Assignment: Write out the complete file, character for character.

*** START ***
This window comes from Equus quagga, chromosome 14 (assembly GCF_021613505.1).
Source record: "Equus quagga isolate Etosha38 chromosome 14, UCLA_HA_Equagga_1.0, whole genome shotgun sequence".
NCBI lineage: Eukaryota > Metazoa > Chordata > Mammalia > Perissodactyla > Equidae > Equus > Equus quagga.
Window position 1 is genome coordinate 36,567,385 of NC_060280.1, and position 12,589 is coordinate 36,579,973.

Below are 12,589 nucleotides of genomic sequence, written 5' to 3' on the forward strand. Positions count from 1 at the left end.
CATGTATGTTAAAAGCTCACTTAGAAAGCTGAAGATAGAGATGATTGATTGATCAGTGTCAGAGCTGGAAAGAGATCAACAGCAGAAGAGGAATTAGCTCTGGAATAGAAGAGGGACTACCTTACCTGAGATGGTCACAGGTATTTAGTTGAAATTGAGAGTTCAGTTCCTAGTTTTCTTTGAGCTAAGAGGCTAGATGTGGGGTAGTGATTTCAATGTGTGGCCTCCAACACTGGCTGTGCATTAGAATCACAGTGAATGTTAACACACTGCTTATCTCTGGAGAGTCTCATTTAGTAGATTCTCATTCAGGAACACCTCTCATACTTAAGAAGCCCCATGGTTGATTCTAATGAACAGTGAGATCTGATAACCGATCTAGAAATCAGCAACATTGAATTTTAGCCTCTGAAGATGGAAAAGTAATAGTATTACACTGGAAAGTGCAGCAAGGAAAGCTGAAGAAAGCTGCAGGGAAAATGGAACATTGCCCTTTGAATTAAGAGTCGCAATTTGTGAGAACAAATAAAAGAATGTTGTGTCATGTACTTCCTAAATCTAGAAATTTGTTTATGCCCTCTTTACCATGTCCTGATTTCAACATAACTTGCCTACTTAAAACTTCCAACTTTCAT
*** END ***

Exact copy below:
This window comes from Equus quagga, chromosome 14 (assembly GCF_021613505.1).
Source record: "Equus quagga isolate Etosha38 chromosome 14, UCLA_HA_Equagga_1.0, whole genome shotgun sequence".
NCBI lineage: Eukaryota > Metazoa > Chordata > Mammalia > Perissodactyla > Equidae > Equus > Equus quagga.
Window position 1 is genome coordinate 36,567,385 of NC_060280.1, and position 12,589 is coordinate 36,579,973.

Below are 12,589 nucleotides of genomic sequence, written 5' to 3' on the forward strand. Positions count from 1 at the left end.
CATGTATGTTAAAAGCTCACTTAGAAAGCTGAAGATAGAGATGATTGATTGATCAGTGTCAGAGCTGGAAAGAGATCAACAGCAGAAGAGGAATTAGCTCTGGAATAGAAGAGGGACTACCTTACCTGAGATGGTCACAGGTATTTAGTTGAAATTGAGAGTTCAGTTCCTAGTTTTCTTTGAGCTAAGAGGCTAGATGTGGGGTAGTGATTTCAATGTGTGGCCTCCAACACTGGCTGTGCATTAGAATCACAGTGAATGTTAACACACTGCTTATCTCTGGAGAGTCTCATTTAGTAGATTCTCATTCAGGAACACCTCTCATACTTAAGAAGCCCCATGGTTGATTCTAATGAACAGTGAGATCTGATAACCGATCTAGAAATCAGCAACATTGAATTTTAGCCTCTGAAGATGGAAAAGTAATAGTATTACACTGGAAAGTGCAGCAAGGAAAGCTGAAGAAAGCTGCAGGGAAAATGGAACATTGCCCTTTGAATTAAGAGTCGCAATTTGTGAGAACAAATAAAAGAATGTTGTGTCATGTACTTCCTAAATCTAGAAATTTGTTTATGCCCTCTTTACCATGTCCTGATTTCAACATAACTTGCCTACTTAAAACTTCCAACTTTCAT